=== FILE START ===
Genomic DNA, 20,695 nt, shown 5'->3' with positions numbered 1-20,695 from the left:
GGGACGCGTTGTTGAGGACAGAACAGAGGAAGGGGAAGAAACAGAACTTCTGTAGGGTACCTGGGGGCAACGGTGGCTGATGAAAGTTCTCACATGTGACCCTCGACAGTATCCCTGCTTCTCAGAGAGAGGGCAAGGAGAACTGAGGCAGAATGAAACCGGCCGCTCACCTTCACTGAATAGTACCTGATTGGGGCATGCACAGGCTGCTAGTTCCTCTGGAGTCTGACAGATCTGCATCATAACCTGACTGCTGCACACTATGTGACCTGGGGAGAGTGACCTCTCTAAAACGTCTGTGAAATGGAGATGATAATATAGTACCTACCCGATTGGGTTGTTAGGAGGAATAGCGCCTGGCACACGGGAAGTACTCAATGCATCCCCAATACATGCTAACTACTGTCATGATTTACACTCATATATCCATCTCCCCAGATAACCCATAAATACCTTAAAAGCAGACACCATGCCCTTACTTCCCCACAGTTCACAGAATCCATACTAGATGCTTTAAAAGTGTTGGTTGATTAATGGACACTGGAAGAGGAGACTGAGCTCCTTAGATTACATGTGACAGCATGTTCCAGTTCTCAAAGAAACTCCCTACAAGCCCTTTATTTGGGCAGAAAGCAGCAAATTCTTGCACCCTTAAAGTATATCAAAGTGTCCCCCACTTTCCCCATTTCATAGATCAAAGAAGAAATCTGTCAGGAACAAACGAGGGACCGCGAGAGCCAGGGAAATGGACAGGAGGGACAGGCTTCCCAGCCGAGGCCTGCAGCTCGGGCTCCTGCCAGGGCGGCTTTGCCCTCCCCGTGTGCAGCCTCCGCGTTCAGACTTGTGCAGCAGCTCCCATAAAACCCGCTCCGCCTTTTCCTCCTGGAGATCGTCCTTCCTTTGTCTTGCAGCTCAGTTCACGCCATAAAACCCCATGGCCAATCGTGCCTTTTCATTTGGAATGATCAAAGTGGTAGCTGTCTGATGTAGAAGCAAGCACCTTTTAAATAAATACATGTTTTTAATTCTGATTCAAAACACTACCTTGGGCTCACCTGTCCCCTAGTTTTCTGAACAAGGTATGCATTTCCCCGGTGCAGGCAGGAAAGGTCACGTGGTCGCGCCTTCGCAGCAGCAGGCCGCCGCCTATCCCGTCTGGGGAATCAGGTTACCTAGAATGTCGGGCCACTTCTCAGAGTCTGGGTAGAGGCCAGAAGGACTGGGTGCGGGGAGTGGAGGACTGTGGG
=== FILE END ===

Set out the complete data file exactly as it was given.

Genomic DNA, 20,695 nt, shown 5'->3' with positions numbered 1-20,695 from the left:
GGGACGCGTTGTTGAGGACAGAACAGAGGAAGGGGAAGAAACAGAACTTCTGTAGGGTACCTGGGGGCAACGGTGGCTGATGAAAGTTCTCACATGTGACCCTCGACAGTATCCCTGCTTCTCAGAGAGAGGGCAAGGAGAACTGAGGCAGAATGAAACCGGCCGCTCACCTTCACTGAATAGTACCTGATTGGGGCATGCACAGGCTGCTAGTTCCTCTGGAGTCTGACAGATCTGCATCATAACCTGACTGCTGCACACTATGTGACCTGGGGAGAGTGACCTCTCTAAAACGTCTGTGAAATGGAGATGATAATATAGTACCTACCCGATTGGGTTGTTAGGAGGAATAGCGCCTGGCACACGGGAAGTACTCAATGCATCCCCAATACATGCTAACTACTGTCATGATTTACACTCATATATCCATCTCCCCAGATAACCCATAAATACCTTAAAAGCAGACACCATGCCCTTACTTCCCCACAGTTCACAGAATCCATACTAGATGCTTTAAAAGTGTTGGTTGATTAATGGACACTGGAAGAGGAGACTGAGCTCCTTAGATTACATGTGACAGCATGTTCCAGTTCTCAAAGAAACTCCCTACAAGCCCTTTATTTGGGCAGAAAGCAGCAAATTCTTGCACCCTTAAAGTATATCAAAGTGTCCCCCACTTTCCCCATTTCATAGATCAAAGAAGAAATCTGTCAGGAACAAACGAGGGACCGCGAGAGCCAGGGAAATGGACAGGAGGGACAGGCTTCCCAGCCGAGGCCTGCAGCTCGGGCTCCTGCCAGGGCGGCTTTGCCCTCCCCGTGTGCAGCCTCCGCGTTCAGACTTGTGCAGCAGCTCCCATAAAACCCGCTCCGCCTTTTCCTCCTGGAGATCGTCCTTCCTTTGTCTTGCAGCTCAGTTCACGCCATAAAACCCCATGGCCAATCGTGCCTTTTCATTTGGAATGATCAAAGTGGTAGCTGTCTGATGTAGAAGCAAGCACCTTTTAAATAAATACATGTTTTTAATTCTGATTCAAAACACTACCTTGGGCTCACCTGTCCCCTAGTTTTCTGAACAAGGTATGCATTTCCCCGGTGCAGGCAGGAAAGGTCACGTGGTCGCGCCTTCGCAGCAGCAGGCCGCCGCCTATCCCGTCTGGGGAATCAGGTTACCTAGAATGTCGGGCCACTTCTCAGAGTCTGGGTAGAGGCCAGAAGGACTGGGTGCGGGGAGTGGAGGACTGTGGG